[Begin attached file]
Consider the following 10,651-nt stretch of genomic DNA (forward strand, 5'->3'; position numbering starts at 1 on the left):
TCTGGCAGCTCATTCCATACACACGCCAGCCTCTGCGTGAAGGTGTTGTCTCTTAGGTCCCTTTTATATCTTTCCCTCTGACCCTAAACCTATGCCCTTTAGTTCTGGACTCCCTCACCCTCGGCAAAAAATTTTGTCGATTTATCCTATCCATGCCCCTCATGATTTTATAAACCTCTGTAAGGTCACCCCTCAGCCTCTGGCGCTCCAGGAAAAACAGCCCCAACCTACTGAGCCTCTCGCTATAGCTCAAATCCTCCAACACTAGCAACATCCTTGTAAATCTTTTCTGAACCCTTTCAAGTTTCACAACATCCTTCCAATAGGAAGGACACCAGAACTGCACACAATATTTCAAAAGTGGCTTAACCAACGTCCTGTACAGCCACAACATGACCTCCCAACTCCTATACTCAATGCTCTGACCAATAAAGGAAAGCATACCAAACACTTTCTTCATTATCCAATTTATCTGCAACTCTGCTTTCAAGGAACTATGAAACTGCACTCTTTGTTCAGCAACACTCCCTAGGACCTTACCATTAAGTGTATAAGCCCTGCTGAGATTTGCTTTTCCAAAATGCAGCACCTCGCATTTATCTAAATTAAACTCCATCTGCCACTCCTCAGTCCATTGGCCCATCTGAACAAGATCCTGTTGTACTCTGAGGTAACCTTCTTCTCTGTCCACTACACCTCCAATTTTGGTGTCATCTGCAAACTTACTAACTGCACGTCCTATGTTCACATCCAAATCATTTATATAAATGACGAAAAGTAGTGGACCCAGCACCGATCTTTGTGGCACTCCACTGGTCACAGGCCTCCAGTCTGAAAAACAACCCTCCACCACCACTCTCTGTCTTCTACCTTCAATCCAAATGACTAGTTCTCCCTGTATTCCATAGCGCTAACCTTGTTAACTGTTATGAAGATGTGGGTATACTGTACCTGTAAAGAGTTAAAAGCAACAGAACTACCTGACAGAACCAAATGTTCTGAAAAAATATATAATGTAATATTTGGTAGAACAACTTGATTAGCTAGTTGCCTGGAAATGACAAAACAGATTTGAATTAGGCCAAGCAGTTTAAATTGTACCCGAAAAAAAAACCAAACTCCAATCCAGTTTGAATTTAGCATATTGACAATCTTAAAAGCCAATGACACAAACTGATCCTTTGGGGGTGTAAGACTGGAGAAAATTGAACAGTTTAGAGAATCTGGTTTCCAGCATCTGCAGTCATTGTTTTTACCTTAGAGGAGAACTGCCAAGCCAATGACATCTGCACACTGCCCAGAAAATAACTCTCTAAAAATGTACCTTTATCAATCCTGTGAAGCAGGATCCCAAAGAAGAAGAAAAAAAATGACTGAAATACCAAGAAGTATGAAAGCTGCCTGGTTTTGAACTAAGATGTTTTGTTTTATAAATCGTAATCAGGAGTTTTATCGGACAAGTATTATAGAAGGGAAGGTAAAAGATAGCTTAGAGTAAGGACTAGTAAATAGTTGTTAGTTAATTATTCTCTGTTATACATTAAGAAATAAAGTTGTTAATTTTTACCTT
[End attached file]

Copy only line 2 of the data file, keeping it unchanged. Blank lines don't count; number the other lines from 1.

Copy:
TCTGGCAGCTCATTCCATACACACGCCAGCCTCTGCGTGAAGGTGTTGTCTCTTAGGTCCCTTTTATATCTTTCCCTCTGACCCTAAACCTATGCCCTTTAGTTCTGGACTCCCTCACCCTCGGCAAAAAATTTTGTCGATTTATCCTATCCATGCCCCTCATGATTTTATAAACCTCTGTAAGGTCACCCCTCAGCCTCTGGCGCTCCAGGAAAAACAGCCCCAACCTACTGAGCCTCTCGCTATAGCTCAAATCCTCCAACACTAGCAACATCCTTGTAAATCTTTTCTGAACCCTTTCAAGTTTCACAACATCCTTCCAATAGGAAGGACACCAGAACTGCACACAATATTTCAAAAGTGGCTTAACCAACGTCCTGTACAGCCACAACATGACCTCCCAACTCCTATACTCAATGCTCTGACCAATAAAGGAAAGCATACCAAACACTTTCTTCATTATCCAATTTATCTGCAACTCTGCTTTCAAGGAACTATGAAACTGCACTCTTTGTTCAGCAACACTCCCTAGGACCTTACCATTAAGTGTATAAGCCCTGCTGAGATTTGCTTTTCCAAAATGCAGCACCTCGCATTTATCTAAATTAAACTCCATCTGCCACTCCTCAGTCCATTGGCCCATCTGAACAAGATCCTGTTGTACTCTGAGGTAACCTTCTTCTCTGTCCACTACACCTCCAATTTTGGTGTCATCTGCAAACTTACTAACTGCACGTCCTATGTTCACATCCAAATCATTTATATAAATGACGAAAAGTAGTGGACCCAGCACCGATCTTTGTGGCACTCCACTGGTCACAGGCCTCCAGTCTGAAAAACAACCCTCCACCACCACTCTCTGTCTTCTACCTTCAATCCAAATGACTAGTTCTCCCTGTATTCCATAGCGCTAACCTTGTTAACTGTTATGAAGATGTGGGTATACTGTACCTGTAAAGAGTTAAAAGCAACAGAACTACCTGACAGAACCAAATGTTCTGAAAAAATATATAATGTAATATTTGGTAGAACAACTTGATTAGCTAGTTGCCTGGAAATGACAAAACAGATTTGAATTAGGCCAAGCAGTTTAAATTGTACCCGAAAAAAAAACCAAACTCCAATCCAGTTTGAATTTAGCATATTGACAATCTTAAAAGCCAATGACACAAACTGATCCTTTGGGGGTGTAAGACTGGAGAAAATTGAACAGTTTAGAGAATCTGGTTTCCAGCATCTGCAGTCATTGTTTTTACCTTAGAGGAGAACTGCCAAGCCAATGACATCTGCACACTGCCCAGAAAATAACTCTCTAAAAATGTACCTTTATCAATCCTGTGAAGCAGGATCCCAAAGAAGAAGAAAAAAAATGACTGAAATACCAAGAAGTATGAAAGCTGCCTGGTTTTGAACTAAGATGTTTTGTTTTATAAATCGTAATCAGGAGTTTTATCGGACAAGTATTATAGAAGGGAAGGTAAAAGATAGCTTAGAGTAAGGACTAGTAAATAGTTGTTAGTTAATTATTCTCTGTTATACATTAAGAAATAAAGTTGTTAATTTTTACCTT